Five important questions and answers: what you need to know about the flat rate System

What is the flat rate System?

In the case of flat-rate System, diagnoses are grouped into “event groups” and paid with a lump sum – according to the rule-of-thumb: the higher the effort, the more money. The case-based lump sum catalogue includes more than 1200 such groups. In addition to the “main diagnosis” are included in the calculation of the compensation factors, such as comorbidities or demographic data, in addition, the “procedures” – all of the medical interventions of the syringe via a gastroscopy to operations. In Germany, use the English designation for lump-sum payments: “DRG” (Diagnosis Related Groups) is.

Where does the flat rate System?

Australia provided the model for the case-based lump sum System. However, it is used different there. Although it is a statutory requirement in Australia to encode for all of the hospital patients at discharge a diagnosis. However, only a part of the financing, on case-runs, in addition, each hospital receives a fixed Budget.

When and why was it introduced?

In the 90s, politicians and health insurance companies were afraid of a “cost explosion” in health care. Hospitals operated mismanagement at the expense of the Insured. They were given fixed amounts for each day the patient spent there, no matter how hard they were ill. They kept you longer than necessary, especially over the weekend. The German case-System (“G-DRG”), introduced in 2003, should protect patient from: A “main diagnosis”, a payment per case flat rate – that should force ensure transparency, the Fund will keep contributions stable, but especially the hospitals in a competition against each other.

What’s to criticize Doctors on the case-based lump sum System?

Dangerous, the case flat-rate System will only be used in combination with the high economic pressure that prevails today in many German clinics. The hospitals should, wherever possible, generate black zeros, or even profits, and the flat rate System provides many Disincentives for it. Because patients expect – no matter how sick you are – especially if at them a lot of “procedures” can be performed. And the more “cases” in a hospital in the same period, by discharged, the higher revenue it achieves. You will be rewarded so activism. The often correct to Wait and Think about the best therapy, according to this logic lost time. The consequences are reflected in the statistics: the number of hospital treatments is growing steadily in Germany, Europe’s unique development. And so it is that in this country, more Doctors than in most comparable countries, but they have per “case” in the least amount of time. Many Doctors complain that in the efficiency-driven hospital medicine is no more time for patient talks. You have to fight also with one according to the estimates on the three – to five-fold increase in administrative expenses. Because every, even the smallest procedure must be documented. Without documentation, no money.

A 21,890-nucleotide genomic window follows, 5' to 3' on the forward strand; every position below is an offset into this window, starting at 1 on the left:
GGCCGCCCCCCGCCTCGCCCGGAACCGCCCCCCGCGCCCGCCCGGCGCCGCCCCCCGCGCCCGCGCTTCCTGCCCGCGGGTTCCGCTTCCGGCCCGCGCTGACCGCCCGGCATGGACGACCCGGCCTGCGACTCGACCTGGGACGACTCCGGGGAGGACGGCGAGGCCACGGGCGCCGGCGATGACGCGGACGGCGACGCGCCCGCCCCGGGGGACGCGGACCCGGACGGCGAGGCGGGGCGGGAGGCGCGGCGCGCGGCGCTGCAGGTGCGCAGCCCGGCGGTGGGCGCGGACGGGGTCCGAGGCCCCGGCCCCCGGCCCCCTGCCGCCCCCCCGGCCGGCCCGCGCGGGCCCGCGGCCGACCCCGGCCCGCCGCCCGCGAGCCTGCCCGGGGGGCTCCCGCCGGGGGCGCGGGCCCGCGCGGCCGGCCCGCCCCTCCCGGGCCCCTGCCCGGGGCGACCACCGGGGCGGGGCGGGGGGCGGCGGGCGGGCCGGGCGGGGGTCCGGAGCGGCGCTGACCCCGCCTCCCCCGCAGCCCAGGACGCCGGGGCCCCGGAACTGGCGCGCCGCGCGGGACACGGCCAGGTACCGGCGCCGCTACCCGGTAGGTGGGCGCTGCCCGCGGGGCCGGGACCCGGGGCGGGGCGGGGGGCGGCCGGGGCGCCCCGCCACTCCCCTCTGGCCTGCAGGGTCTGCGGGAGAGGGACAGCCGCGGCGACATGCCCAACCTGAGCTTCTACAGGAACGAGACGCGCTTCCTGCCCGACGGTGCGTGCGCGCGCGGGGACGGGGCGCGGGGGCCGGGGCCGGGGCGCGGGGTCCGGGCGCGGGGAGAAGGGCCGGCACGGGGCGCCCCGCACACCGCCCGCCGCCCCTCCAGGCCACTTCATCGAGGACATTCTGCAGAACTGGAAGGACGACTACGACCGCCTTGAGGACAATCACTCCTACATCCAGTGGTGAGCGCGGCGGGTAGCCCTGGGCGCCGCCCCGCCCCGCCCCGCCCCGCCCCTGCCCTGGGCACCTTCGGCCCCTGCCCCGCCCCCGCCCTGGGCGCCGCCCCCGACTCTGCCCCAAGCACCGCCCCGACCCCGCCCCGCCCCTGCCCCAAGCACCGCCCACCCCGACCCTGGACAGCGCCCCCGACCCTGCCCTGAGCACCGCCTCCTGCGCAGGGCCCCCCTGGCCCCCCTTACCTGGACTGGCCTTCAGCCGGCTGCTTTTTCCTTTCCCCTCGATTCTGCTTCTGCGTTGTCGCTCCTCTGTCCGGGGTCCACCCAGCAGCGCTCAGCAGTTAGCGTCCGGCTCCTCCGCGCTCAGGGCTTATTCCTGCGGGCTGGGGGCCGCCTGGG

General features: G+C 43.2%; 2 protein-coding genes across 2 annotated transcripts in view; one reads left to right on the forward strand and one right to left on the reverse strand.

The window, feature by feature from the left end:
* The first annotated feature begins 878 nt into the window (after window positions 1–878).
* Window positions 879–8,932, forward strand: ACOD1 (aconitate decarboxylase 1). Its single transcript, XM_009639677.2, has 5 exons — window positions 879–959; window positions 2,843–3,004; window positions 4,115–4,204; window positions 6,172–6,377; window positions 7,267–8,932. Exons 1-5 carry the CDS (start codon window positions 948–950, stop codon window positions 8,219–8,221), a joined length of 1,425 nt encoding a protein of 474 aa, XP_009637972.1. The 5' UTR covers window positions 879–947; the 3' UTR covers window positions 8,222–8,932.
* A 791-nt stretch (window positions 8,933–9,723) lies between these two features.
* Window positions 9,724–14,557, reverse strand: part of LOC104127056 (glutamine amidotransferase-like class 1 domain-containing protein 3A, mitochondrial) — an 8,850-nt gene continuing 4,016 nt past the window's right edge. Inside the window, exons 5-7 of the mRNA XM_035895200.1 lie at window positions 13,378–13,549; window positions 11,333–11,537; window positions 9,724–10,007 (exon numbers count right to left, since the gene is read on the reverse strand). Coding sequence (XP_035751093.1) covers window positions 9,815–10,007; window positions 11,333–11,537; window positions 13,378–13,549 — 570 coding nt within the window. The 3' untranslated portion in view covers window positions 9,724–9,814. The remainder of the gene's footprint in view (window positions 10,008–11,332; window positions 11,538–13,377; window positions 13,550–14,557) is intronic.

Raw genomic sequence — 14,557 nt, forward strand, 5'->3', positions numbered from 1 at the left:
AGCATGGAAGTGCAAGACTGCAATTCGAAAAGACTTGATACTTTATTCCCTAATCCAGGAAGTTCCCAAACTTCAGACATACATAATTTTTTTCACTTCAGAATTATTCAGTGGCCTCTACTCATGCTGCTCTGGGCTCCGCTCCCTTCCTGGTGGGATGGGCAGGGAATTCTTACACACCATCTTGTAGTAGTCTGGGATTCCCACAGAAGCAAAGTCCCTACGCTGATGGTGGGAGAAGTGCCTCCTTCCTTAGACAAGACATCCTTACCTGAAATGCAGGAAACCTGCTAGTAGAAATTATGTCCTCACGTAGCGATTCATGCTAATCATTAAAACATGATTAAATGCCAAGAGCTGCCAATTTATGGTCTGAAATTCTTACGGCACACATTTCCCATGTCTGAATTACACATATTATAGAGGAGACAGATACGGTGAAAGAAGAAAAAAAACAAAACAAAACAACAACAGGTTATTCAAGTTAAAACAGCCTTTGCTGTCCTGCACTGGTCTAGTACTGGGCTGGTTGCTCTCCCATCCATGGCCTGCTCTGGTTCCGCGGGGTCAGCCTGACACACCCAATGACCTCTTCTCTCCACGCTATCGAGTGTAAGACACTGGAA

What would be a solution? What needs to change?

First of all, each hospital is asked to doctor to put economic constraints, if this hurt the patient’s well-being. The Doctors-Codex “medicine Economics” that arose at the instigation of the German society for Internal medicine (DGIM) and behind the more than 30 professional organizations flocking calls for it. Another possibility would be that hospitals get, regardless of the case-base amounts for all of the previously shown poorly in the payroll system. Would benefit large hospitals, if you provide a lot of heavy, poorly rewarded cases and patients with rare diseases, but also the small district hospital, the survival for an underserved Region is important. There are bitter arguments currently on the question of whether or not just hospitals closed and others must be better equipped with staff and technology. Nearly 2000 hospitals in Germany, there are – per capita, more than anywhere else in the world. About 800 to 1000 were superfluous, so the estimates. But such a strategy requires a long breath – and a willingness to invest. As a model for Denmark, the following applies: There was developed in the early 2000s, a master plan, new hospitals were built where there were none before, the rescue service was re-established that organized care differently. Result: Today houses the Danish 25 great sick. In Germany there is no such Plan, the hospital landscape has grown over the decades in the wild. And what would happen if politicians would now follow the loud call for hospital closures, without having to worry about the wrong incentives? There is then, only with fewer clinics. That would be disastrous.

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